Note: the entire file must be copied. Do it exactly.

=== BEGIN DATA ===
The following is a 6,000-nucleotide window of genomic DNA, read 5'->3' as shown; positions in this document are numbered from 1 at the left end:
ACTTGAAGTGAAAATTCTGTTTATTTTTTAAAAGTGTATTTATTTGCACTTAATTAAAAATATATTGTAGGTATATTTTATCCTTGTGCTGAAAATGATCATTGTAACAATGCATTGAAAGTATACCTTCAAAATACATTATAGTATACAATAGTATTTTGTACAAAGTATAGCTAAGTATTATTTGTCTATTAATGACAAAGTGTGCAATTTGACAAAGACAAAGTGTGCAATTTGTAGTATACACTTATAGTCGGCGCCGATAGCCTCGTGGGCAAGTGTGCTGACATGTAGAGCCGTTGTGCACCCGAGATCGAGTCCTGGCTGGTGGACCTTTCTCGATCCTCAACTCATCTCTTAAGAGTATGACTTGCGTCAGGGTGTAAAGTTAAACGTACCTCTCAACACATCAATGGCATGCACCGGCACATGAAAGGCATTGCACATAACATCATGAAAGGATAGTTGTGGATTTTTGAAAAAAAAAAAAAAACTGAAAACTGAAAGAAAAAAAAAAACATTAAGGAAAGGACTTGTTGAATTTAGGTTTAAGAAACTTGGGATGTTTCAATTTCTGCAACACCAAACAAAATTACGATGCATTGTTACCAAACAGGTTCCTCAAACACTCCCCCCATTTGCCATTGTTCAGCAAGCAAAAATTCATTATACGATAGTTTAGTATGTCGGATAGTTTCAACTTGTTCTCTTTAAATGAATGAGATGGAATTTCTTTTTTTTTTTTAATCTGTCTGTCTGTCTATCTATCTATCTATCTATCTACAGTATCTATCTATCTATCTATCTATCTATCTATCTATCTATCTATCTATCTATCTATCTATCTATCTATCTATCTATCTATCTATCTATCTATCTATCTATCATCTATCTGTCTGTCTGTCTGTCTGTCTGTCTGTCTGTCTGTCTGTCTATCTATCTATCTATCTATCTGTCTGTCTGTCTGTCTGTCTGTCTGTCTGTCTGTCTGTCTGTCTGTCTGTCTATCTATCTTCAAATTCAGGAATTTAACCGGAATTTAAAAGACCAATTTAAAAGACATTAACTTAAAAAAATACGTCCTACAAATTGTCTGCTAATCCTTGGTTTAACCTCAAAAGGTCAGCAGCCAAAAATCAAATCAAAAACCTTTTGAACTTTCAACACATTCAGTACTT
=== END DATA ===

The following is a 6,000-nucleotide window of genomic DNA, read 5'->3' as shown; positions in this document are numbered from 1 at the left end:
ACTTGAAGTGAAAATTCTGTTTATTTTTTAAAAGTGTATTTATTTGCACTTAATTAAAAATATATTGTAGGTATATTTTATCCTTGTGCTGAAAATGATCATTGTAACAATGCATTGAAAGTATACCTTCAAAATACATTATAGTATACAATAGTATTTTGTACAAAGTATAGCTAAGTATTATTTGTCTATTAATGACAAAGTGTGCAATTTGACAAAGACAAAGTGTGCAATTTGTAGTATACACTTATAGTCGGCGCCGATAGCCTCGTGGGCAAGTGTGCTGACATGTAGAGCCGTTGTGCACCCGAGATCGAGTCCTGGCTGGTGGACCTTTCTCGATCCTCAACTCATCTCTTAAGAGTATGACTTGCGTCAGGGTGTAAAGTTAAACGTACCTCTCAACACATCAATGGCATGCACCGGCACATGAAAGGCATTGCACATAACATCATGAAAGGATAGTTGTGGATTTTTGAAAAAAAAAAAAAAACTGAAAACTGAAAGAAAAAAAAAAACATTAAGGAAAGGACTTGTTGAATTTAGGTTTAAGAAACTTGGGATGTTTCAATTTCTGCAACACCAAACAAAATTACGATGCATTGTTACCAAACAGGTTCCTCAAACACTCCCCCCATTTGCCATTGTTCAGCAAGCAAAAATTCATTATACGATAGTTTAGTATGTCGGATAGTTTCAACTTGTTCTCTTTAAATGAATGAGATGGAATTTCTTTTTTTTTTTTAATCTGTCTGTCTGTCTATCTATCTATCTATCTATCTACAGTATCTATCTATCTATCTATCTATCTATCTATCTATCTATCTATCTATCTATCTATCTATCTATCTATCTATCTATCTATCTATCTATCTATCTATCTATCATCTATCTGTCTGTCTGTCTGTCTGTCTGTCTGTCTGTCTGTCTGTCTATCTATCTATCTATCTATCTGTCTGTCTGTCTGTCTGTCTGTCTGTCTGTCTGTCTGTCTGTCTGTCTGTCTATCTATCTTCAAATTCAGGAATTTAACCGGAATTTAAAAGACCAATTTAAAAGACATTAACTTAAAAAAATACGTCCTACAAATTGTCTGCTAATCCTTGGTTTAACCTCAAAAGGTCAGCAGCCAAAAATCAAATCAAAAACCTTTTGAACTTTCAACACATTCAGTACTT